Sickle Cell Disease
Normal red blood cells have a 120-day life span. But people born with sickle cell disease have Reference sickle-shaped Opens New Window Reference Opens New Window blood cells that usually live no more than 20 days. These sickled cells can get stuck in blood vessels, Reference blocking blood flow Opens New Window Reference Opens New Window.
Less blood flow can damage the body's organs, muscles, and bones, sometimes leading to life-threatening conditions. Sickle cell disease may cause problems such as:
- Reference Sickle cell crisis, which happens when blood vessels are blocked. This is a common condition of sickle cell disease.
- Reference Splenic sequestration, usually seen in infants and young children during or after a simple respiratory infection. Large numbers of sickled red blood cells get trapped in the Reference spleen Opens New Window Reference Opens New Window. It can cause sudden and life-threatening Reference anemia Opens New Window.
- Reference Acute chest syndrome, most common in children but more severe in adults. Symptoms include coughing and chest pain, which may occur after an infection or painful event.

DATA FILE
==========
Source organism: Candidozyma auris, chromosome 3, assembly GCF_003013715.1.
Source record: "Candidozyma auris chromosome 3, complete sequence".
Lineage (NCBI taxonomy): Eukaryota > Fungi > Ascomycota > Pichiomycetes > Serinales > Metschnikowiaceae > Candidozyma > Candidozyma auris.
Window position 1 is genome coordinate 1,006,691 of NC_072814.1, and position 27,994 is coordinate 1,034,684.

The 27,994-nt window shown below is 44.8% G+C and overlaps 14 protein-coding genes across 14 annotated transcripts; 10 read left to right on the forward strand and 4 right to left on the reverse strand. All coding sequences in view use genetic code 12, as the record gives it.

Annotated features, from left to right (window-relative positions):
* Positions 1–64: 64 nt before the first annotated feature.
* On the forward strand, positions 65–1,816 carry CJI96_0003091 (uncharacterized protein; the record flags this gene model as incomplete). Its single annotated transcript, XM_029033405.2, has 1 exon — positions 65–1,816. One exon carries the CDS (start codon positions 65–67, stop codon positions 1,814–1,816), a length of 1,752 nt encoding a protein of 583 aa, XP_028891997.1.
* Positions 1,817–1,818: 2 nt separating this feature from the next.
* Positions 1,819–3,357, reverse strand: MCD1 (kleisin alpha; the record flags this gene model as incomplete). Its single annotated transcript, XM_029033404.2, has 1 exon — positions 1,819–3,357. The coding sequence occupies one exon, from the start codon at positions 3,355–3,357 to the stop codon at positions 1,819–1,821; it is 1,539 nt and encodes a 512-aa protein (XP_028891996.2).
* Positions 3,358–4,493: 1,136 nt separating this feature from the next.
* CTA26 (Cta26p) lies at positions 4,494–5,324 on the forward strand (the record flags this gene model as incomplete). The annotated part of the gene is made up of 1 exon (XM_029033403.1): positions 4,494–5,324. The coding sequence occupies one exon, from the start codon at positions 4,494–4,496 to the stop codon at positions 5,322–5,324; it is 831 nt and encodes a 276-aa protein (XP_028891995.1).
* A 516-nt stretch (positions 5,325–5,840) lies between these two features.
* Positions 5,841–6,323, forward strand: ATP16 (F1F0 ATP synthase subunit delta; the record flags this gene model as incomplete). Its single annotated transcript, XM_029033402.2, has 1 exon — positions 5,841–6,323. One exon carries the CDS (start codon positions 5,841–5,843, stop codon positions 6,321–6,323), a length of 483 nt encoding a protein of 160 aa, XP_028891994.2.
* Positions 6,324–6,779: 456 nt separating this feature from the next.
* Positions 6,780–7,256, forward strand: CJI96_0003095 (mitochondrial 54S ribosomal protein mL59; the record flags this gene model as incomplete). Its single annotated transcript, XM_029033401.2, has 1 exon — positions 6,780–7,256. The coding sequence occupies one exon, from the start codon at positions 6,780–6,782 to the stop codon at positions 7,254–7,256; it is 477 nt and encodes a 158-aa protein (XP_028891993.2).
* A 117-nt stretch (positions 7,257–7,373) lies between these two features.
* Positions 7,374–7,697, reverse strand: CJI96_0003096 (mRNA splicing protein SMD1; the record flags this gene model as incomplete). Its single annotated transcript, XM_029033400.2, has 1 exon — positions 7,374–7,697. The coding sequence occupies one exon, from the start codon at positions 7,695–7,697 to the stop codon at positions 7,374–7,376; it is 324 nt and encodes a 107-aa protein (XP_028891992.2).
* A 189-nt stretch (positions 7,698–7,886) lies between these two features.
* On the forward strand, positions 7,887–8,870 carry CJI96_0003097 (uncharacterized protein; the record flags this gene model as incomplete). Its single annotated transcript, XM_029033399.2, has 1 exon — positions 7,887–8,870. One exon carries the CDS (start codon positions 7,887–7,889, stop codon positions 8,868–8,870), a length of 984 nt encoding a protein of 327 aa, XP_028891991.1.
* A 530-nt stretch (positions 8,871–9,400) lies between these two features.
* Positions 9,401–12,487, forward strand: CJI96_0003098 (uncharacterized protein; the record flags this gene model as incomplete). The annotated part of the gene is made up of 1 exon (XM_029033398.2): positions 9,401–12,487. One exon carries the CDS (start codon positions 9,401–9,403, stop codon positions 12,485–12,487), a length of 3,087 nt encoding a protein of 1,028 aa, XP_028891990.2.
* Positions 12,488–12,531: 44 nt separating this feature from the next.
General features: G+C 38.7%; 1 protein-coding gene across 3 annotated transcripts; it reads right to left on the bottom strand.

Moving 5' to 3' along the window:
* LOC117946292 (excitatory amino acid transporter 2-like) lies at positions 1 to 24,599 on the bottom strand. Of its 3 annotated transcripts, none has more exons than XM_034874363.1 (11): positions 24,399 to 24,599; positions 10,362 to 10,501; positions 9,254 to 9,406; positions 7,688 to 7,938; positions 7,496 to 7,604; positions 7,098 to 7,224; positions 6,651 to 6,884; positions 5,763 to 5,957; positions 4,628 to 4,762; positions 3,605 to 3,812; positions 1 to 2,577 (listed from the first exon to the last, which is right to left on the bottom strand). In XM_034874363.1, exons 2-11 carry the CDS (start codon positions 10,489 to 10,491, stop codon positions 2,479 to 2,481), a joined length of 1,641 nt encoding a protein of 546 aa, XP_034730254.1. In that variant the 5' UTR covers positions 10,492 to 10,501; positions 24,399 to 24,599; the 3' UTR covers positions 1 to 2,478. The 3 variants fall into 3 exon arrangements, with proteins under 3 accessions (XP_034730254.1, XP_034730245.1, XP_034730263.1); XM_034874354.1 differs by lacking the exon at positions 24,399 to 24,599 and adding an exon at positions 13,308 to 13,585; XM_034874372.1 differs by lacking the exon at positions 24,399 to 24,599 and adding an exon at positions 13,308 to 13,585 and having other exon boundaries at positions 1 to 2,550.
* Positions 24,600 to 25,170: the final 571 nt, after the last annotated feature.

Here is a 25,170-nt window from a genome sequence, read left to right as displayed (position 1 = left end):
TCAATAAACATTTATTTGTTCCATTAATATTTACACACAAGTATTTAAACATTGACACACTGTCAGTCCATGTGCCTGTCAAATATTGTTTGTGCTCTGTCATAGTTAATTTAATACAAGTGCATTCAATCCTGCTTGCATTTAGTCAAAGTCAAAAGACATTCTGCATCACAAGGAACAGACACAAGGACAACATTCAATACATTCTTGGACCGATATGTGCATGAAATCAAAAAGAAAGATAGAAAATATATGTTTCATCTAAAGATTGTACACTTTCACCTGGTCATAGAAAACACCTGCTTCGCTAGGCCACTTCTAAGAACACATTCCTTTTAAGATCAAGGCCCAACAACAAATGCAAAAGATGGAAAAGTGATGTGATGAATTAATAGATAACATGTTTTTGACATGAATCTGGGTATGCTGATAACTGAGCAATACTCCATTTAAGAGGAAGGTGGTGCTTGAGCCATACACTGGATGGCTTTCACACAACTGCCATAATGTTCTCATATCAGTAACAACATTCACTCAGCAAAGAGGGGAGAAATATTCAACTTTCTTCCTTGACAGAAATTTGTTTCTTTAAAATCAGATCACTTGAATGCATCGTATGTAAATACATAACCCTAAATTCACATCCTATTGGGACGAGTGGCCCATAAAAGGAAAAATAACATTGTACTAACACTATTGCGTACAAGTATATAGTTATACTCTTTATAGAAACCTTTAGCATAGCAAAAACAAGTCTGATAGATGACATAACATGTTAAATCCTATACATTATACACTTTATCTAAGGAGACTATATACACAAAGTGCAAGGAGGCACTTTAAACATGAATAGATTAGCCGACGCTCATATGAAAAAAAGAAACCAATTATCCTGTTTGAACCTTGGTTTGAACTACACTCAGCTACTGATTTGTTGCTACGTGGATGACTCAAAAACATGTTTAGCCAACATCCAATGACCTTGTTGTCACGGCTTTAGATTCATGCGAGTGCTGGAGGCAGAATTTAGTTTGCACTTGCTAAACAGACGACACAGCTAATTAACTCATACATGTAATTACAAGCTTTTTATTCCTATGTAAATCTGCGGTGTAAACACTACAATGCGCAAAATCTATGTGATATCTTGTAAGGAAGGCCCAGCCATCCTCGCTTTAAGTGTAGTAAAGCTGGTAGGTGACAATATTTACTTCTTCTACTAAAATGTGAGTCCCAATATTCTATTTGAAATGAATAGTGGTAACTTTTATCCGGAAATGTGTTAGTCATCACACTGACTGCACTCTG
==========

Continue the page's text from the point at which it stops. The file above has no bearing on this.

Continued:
- Severe infections.
- Reference Aplastic crisis, which may occur after infection with some viruses. During an aplastic crisis, bone marrow stops producing red blood cells, which causes sudden and severe anemia.
When a child is born with sickle cell disease, it's impossible to predict which problems will develop, when they will start, or how bad they will be. During the first 6 months of life, infants have a high level of Reference fetal hemoglobin (HbF) Opens New Window in their blood, which protects them from red blood cell sickling. But dangerous complications of sickle cell disease may quickly develop between ages 6 months and 5 years, after levels of fetal hemoglobin decrease.
Older children and adults with sickle cell disease may have few problems. Or they may have a pattern of ongoing complications that shortens their lives. The most common and serious problems caused by sickle cell disease are anemia, pain, and organ failure. Stroke affects around 10 out of 100 children who have sickle cell disease.Reference 1
Other complications of sickle cell disease include:
- Growth slowdown. Children who have sickle cell disease often grow more slowly than normal and go through Reference puberty Opens New Window later than children who don't have the disease.
- Open sores (ulcers) on the legs and feet, commonly during adulthood. These ulcers can be very painful and heal slowly. Some may last for years.
- Eye damage. Long-term Reference vision problems may result from blocked blood flow in the inner lining of the eye (retina).
- A lung problem called Reference pulmonary hypertension Opens New Window where blood pressure is very high in the lungs.
|By:||Reference Healthwise Staff||Last Revised: Reference October 1, 2012|
|Medical Review:||Reference E. Gregory Thompson, MD - Internal Medicine
Reference Martin Steinberg, MD - Hematology